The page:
Average hourly earnings rose by a healthy 0.5% in May, on top of a 0.7% increase in April. Last month’s wage growth was especially impressive considering that 52% of the added jobs came from the traditionally low-wage leisure and hospitality sector. What that means is that many of these workers are earning higher wages from employers desperate to attract or keep them. Many large chains, including Amazon, Walmart, Costco and Chipotle have begun raising pay.

For nonsupervisory workers in leisure and hospitality — including restaurants and hotel employees — hourly wages rose 1.2% last month from April and 8.8% from a year ago.

Likewise, rank-and-file construction workers, benefiting from a housing boom, enjoyed a 4.4% wage increase in May compared with a year earlier. And amid a surge in online shopping and deliveries, transportation and warehouse workers received an average 3.5% hourly wage increase over the previous 12 months.

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PROGRESS FOR THE JOBLESS

For months, employers have been recalling workers they had temporarily laid off after the pandemic hit and forced them to close or scale back their operations. In May, the number of Americans on temporary layoff dropped by an additional 291,000 to 1.8 million — down 90% from a staggering 18 million in April 2020.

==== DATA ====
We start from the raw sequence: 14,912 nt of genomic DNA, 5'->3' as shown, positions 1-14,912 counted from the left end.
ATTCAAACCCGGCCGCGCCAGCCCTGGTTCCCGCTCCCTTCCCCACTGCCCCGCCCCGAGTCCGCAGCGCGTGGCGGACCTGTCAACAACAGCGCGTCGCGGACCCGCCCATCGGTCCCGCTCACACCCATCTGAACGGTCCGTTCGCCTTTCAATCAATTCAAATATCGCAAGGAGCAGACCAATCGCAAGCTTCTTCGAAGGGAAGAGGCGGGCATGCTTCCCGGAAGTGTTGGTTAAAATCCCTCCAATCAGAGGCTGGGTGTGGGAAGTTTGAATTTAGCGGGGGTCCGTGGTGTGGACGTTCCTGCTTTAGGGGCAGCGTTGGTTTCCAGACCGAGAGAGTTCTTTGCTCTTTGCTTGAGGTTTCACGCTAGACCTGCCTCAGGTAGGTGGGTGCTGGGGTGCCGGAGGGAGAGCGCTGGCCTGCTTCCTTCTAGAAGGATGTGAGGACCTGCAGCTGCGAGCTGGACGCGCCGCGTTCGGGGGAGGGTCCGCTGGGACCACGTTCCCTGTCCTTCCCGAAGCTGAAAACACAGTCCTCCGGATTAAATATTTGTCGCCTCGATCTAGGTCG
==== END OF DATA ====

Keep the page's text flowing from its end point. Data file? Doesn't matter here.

Even people who lost their old jobs permanently made progress last month: The number of such people dropped by 295,000 in May to 3.2 million. But that is still up 59% from 2 million in April 2020. Nearly 3.8 million Americans — about 41% of the jobless — have been out of work for six months or more.

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FALLING UNEMPLOYMENT FOR PEOPLE OF COLOR

The jobless rates for Black and Hispanic Americans fell sharply last month: 9.1% of Black workers were unemployed in May, down from 9.7% in April. And 7.3% of Hispanics reported being out of work, compared with 7.9% in April. Like the overall U.S. unemployment rate, those figures represented the lowest such jobless figures since March 2020.

Still, Black and Hispanic unemployment remains well above the rate of joblessness for white Americans, which was 5.1% in May, down from 5.3% in April.

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AP Economics Writer Christopher Rugaber contributed to this report.